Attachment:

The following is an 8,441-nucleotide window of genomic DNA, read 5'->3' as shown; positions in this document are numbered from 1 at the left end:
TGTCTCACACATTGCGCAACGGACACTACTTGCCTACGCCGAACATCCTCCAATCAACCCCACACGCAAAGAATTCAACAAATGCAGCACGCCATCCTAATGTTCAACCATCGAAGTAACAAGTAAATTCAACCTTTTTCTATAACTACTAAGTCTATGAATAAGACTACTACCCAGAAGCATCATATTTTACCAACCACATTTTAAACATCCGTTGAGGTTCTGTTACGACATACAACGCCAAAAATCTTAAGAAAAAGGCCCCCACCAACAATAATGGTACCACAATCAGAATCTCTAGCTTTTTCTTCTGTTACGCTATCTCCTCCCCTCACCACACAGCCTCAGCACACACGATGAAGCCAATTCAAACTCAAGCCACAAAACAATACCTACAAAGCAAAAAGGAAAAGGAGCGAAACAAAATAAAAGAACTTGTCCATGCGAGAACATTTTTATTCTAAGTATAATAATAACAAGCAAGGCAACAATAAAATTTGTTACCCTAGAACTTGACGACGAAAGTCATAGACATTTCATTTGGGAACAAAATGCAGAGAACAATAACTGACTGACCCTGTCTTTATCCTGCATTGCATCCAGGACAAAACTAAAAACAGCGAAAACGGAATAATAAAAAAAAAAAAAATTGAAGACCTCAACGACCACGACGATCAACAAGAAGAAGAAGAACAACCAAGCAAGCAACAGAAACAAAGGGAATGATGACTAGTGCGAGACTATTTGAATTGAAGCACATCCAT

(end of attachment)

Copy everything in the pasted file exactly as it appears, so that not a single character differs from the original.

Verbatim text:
The following is an 8,441-nucleotide window of genomic DNA, read 5'->3' as shown; positions in this document are numbered from 1 at the left end:
TGTCTCACACATTGCGCAACGGACACTACTTGCCTACGCCGAACATCCTCCAATCAACCCCACACGCAAAGAATTCAACAAATGCAGCACGCCATCCTAATGTTCAACCATCGAAGTAACAAGTAAATTCAACCTTTTTCTATAACTACTAAGTCTATGAATAAGACTACTACCCAGAAGCATCATATTTTACCAACCACATTTTAAACATCCGTTGAGGTTCTGTTACGACATACAACGCCAAAAATCTTAAGAAAAAGGCCCCCACCAACAATAATGGTACCACAATCAGAATCTCTAGCTTTTTCTTCTGTTACGCTATCTCCTCCCCTCACCACACAGCCTCAGCACACACGATGAAGCCAATTCAAACTCAAGCCACAAAACAATACCTACAAAGCAAAAAGGAAAAGGAGCGAAACAAAATAAAAGAACTTGTCCATGCGAGAACATTTTTATTCTAAGTATAATAATAACAAGCAAGGCAACAATAAAATTTGTTACCCTAGAACTTGACGACGAAAGTCATAGACATTTCATTTGGGAACAAAATGCAGAGAACAATAACTGACTGACCCTGTCTTTATCCTGCATTGCATCCAGGACAAAACTAAAAACAGCGAAAACGGAATAATAAAAAAAAAAAAAATTGAAGACCTCAACGACCACGACGATCAACAAGAAGAAGAAGAACAACCAAGCAAGCAACAGAAACAAAGGGAATGATGACTAGTGCGAGACTATTTGAATTGAAGCACATCCAT